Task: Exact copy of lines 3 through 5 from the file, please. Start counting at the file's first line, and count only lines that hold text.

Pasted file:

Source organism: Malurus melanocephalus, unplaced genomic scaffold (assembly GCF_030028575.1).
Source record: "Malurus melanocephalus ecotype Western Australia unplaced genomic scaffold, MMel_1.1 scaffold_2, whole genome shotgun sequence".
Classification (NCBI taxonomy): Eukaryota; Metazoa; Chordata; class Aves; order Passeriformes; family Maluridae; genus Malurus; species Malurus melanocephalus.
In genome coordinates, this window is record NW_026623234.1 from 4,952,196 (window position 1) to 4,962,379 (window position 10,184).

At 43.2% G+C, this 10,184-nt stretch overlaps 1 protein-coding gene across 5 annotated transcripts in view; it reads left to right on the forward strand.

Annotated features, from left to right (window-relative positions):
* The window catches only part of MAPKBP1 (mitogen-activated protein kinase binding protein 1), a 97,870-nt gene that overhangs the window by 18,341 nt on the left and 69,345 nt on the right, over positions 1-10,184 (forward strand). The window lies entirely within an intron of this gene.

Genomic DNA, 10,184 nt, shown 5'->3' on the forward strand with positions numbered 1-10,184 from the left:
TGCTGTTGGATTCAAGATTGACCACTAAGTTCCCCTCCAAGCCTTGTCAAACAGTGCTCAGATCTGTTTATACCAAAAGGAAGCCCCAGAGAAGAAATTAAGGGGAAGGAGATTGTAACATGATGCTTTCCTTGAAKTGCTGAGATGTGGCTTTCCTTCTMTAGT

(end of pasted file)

Classification (NCBI taxonomy): Eukaryota; Metazoa; Chordata; class Aves; order Passeriformes; family Maluridae; genus Malurus; species Malurus melanocephalus.
In genome coordinates, this window is record NW_026623234.1 from 4,952,196 (window position 1) to 4,962,379 (window position 10,184).

At 43.2% G+C, this 10,184-nt stretch overlaps 1 protein-coding gene across 5 annotated transcripts in view; it reads left to right on the forward strand.